The Ismailis of Sheikh Raj, a village between Bela and Uthal in Baluchistan migrated towards Karachi in 1852. The Ismaili caravan travelled on camels mostly comprised of the famous families of Shalu and Hashu. The sons of Shalu were Hood, Kassim, Khatau, Vali, etc. The name Shalu is the corrupt form of Saleh, who professed the business of wool and goat-hairs and his flourishing business was continued by his elder son, Hood or Hoodbhoy.
Itmadi Hoodbhoy Shaluani was appointed Kamadia for the Lassi Jamatkhana, Karachi on January 16, 1912 with Mukhi Hussain. In 1920, the Imam appointed him the Mukhi. Itmadi Mukhi Hoodbhoy was also made the member of the Karachi Council on April 28, 1920. During his mehmani, the Imam said on April 28, 1920 in Karachi that, 'I give much blessings to all of your family members. You have been consigned recently the post of the Mukhi, which you carry on excellently with care; and when you go to the Council (as a member), you do not favour anybody. Do not favour even your own brother and serve the Imam, the jamat and act justifiably. You may favour the verdict faithfully in the way of God and do not commit partiality, Khanavadan. I give you much blessings. The office of the Mukhi is vested in you, therefore, you attend the Jamatkhana daily and serve excellently, Khanavadan.'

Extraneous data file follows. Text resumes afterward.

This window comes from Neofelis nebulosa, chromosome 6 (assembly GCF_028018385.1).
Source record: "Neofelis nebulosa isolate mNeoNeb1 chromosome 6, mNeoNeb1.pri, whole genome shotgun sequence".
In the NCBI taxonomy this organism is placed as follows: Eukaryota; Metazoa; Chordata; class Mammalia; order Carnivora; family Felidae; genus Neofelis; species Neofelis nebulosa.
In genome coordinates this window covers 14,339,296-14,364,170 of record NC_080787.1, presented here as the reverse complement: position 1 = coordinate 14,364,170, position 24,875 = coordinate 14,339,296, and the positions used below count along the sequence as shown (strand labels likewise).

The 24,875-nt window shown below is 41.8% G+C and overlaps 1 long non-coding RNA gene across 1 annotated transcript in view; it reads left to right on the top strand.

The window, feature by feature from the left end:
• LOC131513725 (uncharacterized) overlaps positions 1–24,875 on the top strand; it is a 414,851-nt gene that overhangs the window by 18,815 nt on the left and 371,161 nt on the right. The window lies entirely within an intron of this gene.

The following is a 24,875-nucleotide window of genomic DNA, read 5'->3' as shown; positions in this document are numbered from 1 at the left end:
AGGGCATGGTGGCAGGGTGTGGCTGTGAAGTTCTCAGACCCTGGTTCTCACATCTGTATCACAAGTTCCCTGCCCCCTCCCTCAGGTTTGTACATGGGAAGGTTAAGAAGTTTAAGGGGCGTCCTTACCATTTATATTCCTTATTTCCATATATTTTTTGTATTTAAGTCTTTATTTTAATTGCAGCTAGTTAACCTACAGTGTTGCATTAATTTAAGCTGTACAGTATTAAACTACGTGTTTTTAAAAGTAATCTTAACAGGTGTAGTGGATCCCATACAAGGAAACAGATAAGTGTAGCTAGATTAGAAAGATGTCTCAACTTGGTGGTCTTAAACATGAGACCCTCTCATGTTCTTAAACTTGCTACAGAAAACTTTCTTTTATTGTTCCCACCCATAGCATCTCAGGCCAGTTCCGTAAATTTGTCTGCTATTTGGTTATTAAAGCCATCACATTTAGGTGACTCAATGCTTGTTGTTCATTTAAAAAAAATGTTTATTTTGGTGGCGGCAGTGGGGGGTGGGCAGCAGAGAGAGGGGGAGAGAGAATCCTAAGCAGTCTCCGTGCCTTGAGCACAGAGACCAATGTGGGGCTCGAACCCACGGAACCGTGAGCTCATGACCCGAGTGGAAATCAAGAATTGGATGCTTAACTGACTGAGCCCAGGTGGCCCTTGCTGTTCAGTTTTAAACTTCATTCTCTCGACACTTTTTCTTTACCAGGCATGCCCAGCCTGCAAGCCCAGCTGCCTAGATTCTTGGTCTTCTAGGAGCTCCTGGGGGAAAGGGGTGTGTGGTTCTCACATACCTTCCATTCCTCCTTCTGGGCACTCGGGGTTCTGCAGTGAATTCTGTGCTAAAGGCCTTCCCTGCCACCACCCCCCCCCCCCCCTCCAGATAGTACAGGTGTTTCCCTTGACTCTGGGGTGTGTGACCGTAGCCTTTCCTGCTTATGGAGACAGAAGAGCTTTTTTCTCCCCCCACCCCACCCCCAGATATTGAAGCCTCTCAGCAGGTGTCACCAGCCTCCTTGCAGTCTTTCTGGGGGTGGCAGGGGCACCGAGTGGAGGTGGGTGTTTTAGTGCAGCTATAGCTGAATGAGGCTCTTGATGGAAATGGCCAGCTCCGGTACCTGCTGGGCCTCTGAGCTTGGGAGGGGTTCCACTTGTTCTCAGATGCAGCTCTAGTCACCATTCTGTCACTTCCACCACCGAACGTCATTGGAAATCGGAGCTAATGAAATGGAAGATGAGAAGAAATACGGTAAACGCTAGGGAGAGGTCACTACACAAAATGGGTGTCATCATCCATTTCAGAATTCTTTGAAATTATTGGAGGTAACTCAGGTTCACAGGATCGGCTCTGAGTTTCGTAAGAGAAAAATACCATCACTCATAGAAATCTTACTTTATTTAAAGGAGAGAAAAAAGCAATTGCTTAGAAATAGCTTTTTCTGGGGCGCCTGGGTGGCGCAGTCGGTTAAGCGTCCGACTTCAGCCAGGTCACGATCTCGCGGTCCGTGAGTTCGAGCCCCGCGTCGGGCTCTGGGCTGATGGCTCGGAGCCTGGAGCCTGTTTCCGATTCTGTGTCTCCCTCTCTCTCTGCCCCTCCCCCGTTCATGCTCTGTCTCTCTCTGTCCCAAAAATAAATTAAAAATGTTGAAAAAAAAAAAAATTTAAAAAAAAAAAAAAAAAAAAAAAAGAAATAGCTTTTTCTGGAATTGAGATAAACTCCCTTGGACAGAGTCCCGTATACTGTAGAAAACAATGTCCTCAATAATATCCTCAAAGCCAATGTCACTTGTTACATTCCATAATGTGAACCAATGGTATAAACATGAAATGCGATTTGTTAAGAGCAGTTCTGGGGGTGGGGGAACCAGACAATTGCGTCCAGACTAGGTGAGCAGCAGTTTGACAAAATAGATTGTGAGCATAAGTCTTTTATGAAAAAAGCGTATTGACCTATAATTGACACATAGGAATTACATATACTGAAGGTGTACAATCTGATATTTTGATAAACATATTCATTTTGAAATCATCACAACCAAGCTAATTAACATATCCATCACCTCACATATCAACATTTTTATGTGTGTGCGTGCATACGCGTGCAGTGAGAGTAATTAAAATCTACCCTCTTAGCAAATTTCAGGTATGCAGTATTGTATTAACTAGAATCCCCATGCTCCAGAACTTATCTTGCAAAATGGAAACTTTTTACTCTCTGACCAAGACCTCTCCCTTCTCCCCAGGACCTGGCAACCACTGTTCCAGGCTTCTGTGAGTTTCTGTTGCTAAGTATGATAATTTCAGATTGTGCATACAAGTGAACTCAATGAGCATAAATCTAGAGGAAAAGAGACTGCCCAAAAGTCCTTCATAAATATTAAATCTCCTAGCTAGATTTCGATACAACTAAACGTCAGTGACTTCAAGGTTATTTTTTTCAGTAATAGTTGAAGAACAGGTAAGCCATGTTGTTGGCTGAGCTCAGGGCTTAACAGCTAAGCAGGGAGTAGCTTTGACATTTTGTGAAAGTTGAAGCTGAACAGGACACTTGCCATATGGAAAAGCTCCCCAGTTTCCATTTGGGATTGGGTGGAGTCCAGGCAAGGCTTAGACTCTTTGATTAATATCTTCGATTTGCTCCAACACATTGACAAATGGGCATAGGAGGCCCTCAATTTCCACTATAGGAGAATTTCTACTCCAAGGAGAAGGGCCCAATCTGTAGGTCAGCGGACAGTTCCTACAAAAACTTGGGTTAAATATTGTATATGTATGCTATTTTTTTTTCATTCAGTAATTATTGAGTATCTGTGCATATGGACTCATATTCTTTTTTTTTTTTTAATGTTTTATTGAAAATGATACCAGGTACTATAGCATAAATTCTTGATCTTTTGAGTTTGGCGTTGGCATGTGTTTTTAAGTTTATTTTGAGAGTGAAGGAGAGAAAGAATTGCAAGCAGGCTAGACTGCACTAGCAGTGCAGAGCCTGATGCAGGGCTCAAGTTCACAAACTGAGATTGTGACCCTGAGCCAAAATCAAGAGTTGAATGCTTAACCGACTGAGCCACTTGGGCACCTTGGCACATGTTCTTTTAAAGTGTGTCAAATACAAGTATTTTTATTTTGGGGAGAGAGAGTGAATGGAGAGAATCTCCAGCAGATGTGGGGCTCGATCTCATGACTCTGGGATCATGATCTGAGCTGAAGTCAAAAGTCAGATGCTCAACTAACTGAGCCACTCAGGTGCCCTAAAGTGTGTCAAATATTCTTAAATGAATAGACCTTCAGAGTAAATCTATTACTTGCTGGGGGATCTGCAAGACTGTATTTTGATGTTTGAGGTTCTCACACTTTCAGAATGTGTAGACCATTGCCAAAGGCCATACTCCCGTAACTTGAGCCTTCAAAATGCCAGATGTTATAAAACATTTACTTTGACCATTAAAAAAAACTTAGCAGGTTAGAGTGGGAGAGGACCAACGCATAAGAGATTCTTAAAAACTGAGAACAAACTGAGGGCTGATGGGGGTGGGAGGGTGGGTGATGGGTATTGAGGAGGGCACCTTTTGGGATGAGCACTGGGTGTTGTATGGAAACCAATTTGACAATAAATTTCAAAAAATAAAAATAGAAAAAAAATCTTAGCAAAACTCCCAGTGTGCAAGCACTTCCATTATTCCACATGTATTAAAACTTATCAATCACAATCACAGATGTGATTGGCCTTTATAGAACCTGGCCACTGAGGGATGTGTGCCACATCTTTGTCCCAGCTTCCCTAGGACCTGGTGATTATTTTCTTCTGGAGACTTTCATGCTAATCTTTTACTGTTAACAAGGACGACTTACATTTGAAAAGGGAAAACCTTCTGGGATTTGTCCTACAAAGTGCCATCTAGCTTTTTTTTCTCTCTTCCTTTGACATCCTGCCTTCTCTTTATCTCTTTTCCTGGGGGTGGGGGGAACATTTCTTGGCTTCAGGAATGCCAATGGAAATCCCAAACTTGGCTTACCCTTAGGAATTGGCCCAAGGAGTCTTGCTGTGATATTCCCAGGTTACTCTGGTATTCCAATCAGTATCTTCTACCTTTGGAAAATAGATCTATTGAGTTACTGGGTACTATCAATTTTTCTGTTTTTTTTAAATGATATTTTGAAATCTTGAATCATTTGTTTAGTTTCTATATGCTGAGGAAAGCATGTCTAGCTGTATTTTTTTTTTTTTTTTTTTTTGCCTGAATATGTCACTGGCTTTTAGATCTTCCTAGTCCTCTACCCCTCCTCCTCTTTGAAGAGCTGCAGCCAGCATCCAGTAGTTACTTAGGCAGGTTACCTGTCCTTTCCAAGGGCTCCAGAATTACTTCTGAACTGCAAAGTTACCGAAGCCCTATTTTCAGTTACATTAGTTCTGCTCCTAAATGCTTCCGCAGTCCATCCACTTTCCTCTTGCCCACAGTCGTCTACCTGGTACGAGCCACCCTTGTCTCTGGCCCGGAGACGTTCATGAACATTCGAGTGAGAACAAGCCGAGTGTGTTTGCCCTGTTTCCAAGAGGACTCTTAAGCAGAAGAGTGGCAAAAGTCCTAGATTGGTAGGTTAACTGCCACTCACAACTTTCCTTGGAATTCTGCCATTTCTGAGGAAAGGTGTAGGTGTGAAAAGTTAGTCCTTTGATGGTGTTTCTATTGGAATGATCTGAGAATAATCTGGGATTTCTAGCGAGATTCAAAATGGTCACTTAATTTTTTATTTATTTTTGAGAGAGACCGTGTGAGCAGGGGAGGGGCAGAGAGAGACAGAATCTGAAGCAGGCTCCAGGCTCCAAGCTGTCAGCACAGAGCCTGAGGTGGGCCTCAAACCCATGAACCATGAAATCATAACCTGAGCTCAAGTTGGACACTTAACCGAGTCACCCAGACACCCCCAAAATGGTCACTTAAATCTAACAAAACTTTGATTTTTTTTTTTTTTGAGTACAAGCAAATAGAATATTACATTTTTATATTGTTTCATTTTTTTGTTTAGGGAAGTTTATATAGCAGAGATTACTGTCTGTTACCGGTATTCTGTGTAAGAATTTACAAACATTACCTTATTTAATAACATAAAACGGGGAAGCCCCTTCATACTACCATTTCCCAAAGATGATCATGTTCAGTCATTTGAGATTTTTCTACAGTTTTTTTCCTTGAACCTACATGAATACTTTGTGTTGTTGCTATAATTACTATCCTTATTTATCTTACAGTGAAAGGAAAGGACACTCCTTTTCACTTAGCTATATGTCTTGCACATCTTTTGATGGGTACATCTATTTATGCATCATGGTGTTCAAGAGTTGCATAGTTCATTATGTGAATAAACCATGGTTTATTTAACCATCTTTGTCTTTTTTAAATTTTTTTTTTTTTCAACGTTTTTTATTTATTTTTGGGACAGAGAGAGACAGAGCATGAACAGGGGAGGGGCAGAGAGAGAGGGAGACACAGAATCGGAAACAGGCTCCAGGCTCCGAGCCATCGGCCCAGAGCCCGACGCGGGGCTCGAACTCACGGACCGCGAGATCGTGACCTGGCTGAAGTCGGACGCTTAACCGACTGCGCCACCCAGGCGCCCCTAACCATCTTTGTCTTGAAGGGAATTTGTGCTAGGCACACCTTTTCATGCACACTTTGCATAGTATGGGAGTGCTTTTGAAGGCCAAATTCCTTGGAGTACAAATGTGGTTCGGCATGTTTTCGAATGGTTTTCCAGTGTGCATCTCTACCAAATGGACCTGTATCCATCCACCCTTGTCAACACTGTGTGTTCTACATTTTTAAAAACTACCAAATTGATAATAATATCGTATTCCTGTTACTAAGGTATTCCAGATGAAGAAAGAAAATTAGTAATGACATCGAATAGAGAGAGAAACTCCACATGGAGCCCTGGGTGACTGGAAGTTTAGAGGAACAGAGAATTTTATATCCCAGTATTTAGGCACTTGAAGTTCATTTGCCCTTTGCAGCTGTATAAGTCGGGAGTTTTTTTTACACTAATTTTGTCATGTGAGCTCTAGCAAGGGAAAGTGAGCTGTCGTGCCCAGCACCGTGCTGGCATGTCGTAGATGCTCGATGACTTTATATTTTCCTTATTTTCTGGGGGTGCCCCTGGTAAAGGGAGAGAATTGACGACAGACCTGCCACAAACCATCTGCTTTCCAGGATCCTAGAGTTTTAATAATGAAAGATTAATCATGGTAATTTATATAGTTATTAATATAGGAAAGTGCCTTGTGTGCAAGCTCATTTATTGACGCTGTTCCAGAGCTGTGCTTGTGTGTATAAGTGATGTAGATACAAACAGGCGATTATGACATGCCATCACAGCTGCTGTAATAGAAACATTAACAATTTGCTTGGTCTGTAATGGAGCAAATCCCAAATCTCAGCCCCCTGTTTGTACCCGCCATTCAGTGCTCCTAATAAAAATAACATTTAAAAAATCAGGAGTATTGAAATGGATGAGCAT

The Imam also said on May 6, 1920 that, 'You Mukhi Hood Shalu have served beyond measure, and keep serving the Imam excellently. I give you much blessings.'
Mukhi Itmadi Hoodbhoy is also noted for constructing the new Jamatkhana in Lassi, Karachi and donated a sum of Rs. 35000/- Its official declaration was made before the Imam on April 11, 1920. The new Jamatkhana was opened on December 25, 1924, when he was still on the post of the Mukhi with Abdullah Mukhi Hashu as the Kamadia. He also served as the President of the Supreme Council for Karachi between September 1, 1926 and August 31, 1927.
Mukhi Itmadi Hoodbhoy died on January 13, 1937 and left behind seven sons, Mukhi Hussain, Wazir Suleman, Hasan, Kamadia Hashim, Ismail, Amir Ali, Pir Muhammad, and two daughters, Kulsoom and Khatu. The most prominent among them was Pir Muhammad Hoodbhoy.
Pir Muhammad Hoodbhoy was born in Karachi in 1905. He acquired his religious education at Lassi, Karachi from Itmadi Karam Ali Bachal and Alijah Taki Muhammad Pirdina, where he also acted as honorary teacher. He was admitted in Sind Madressa-tul-Islam for secular education. He joined the Ferguson College in Poona after matriculation and graduated from Grant Medical College, Bombay. He practiced in Sir Jamshedji Jeejibhoy Hospital, Bombay.